NHS staff feel less stressed despite harassment at work

Stress levels among NHS employees reduced last year, but not by much, according to an authoritative survey of NHS workers.

The NHS staff survey by the Healthcare Commission found 36% of staff had suffered from work-related stress in 2004, compared with 39% in 2003.

The study is the largest workforce survey in the world, with more than 217,000 NHS staff from 572 organisations in England taking part.

Workers appear to be aware of the work of OH, and how to access it. A total of 96% reported access to occupational health services at work, with 80% reporting access to counselling services, compared with 73% last year.

Nearly two-thirds of workers had received some health and safety training from their employer in the past 12 months, the survey found.

One in four NHS staff were harassed or abused by patients or their relatives, with the figures little changed on 2003.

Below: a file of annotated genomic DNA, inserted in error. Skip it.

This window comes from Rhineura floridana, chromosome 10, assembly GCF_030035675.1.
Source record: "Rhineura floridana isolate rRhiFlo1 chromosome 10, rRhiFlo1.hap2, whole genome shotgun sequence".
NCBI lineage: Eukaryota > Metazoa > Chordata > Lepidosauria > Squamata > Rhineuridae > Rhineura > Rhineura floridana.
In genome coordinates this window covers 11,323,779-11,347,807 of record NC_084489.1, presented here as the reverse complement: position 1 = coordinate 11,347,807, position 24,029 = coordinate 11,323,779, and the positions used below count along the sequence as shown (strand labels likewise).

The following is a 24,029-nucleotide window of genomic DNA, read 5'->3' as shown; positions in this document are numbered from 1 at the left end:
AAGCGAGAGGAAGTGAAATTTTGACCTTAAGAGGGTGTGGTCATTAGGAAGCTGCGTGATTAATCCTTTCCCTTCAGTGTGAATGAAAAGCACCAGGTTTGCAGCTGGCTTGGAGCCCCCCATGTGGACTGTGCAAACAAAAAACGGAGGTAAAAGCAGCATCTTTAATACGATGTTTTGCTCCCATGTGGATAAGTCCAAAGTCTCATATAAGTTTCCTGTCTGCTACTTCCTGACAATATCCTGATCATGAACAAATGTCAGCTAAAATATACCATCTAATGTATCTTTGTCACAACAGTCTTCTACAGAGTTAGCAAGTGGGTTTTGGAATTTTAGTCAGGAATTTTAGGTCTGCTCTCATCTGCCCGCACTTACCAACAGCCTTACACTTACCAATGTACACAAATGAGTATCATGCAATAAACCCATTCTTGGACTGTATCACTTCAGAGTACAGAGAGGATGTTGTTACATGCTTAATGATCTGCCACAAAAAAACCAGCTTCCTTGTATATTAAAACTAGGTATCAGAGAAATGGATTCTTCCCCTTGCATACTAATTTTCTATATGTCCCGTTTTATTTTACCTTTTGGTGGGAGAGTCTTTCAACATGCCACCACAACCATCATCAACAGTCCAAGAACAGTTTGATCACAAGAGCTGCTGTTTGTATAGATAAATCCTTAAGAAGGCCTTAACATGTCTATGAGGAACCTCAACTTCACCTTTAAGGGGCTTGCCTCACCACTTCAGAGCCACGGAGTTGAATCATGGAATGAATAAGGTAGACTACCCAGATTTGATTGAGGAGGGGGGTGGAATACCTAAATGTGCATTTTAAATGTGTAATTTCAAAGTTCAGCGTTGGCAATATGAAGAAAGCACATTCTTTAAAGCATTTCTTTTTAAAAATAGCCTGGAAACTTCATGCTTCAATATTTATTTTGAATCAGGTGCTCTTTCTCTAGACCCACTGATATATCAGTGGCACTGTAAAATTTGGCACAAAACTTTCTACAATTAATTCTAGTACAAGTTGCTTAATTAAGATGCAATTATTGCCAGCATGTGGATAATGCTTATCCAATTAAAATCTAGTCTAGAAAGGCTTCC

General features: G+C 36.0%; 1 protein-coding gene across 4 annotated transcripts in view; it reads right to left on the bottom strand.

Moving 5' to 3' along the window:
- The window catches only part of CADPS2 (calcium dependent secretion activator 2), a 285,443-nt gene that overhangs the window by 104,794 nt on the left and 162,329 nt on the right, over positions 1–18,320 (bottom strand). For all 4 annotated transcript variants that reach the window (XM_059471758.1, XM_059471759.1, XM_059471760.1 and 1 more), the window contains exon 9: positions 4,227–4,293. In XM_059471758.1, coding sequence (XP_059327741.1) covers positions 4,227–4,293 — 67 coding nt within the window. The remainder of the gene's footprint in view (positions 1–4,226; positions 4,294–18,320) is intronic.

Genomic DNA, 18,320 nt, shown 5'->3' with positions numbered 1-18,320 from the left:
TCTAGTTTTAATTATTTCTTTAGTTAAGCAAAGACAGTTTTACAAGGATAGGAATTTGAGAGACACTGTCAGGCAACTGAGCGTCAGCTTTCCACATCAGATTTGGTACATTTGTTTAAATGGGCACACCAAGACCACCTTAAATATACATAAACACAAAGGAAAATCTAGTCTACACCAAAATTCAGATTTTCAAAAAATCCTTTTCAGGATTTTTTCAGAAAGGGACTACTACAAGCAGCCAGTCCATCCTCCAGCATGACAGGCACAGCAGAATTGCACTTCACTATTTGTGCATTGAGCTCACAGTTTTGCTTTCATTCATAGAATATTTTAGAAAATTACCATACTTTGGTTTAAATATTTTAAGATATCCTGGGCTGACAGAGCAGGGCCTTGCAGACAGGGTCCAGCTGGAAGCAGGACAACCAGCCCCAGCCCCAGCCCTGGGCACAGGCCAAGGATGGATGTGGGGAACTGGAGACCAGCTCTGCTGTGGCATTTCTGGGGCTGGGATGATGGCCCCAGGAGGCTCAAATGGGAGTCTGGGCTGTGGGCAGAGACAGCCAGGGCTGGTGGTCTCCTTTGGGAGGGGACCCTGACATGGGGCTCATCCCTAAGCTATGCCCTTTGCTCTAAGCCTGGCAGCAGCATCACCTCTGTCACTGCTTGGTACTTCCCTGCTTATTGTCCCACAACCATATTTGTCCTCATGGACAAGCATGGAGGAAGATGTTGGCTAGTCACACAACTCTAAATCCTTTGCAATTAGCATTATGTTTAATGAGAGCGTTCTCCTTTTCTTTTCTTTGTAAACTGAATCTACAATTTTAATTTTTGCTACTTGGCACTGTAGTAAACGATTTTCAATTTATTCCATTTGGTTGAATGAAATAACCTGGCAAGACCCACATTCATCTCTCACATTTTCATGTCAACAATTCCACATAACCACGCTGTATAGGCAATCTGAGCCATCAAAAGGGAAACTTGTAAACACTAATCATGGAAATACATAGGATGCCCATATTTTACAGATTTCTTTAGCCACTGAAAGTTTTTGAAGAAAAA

A total of 27% of staff had been abused, harassed or bullied at work in the past 12 months by patients or their relatives, rising to 37% if bullying and harassment from colleagues was included.

More than one in 10 – 14% – had been physically attacked by patients or their relatives in the past year, and a further 1% reported experiencing violence from colleagues.

Yet, most NHS staff said they were generally satisfied with their work and committed to providing the best possible care for patients, it added.

Healthcare Commission chief executive, Anna Walker, said: “The fact that more than a third of staff say they suffer from work-related stress is a major concern.”

Royal College of Nursing head of employment relations, Josie Irwin, said: “The number of violent attacks on NHS staff is quite shocking, and inevitably affects retention.”

* See feature on page 17

Go to www.healthcarecommission.org.uk

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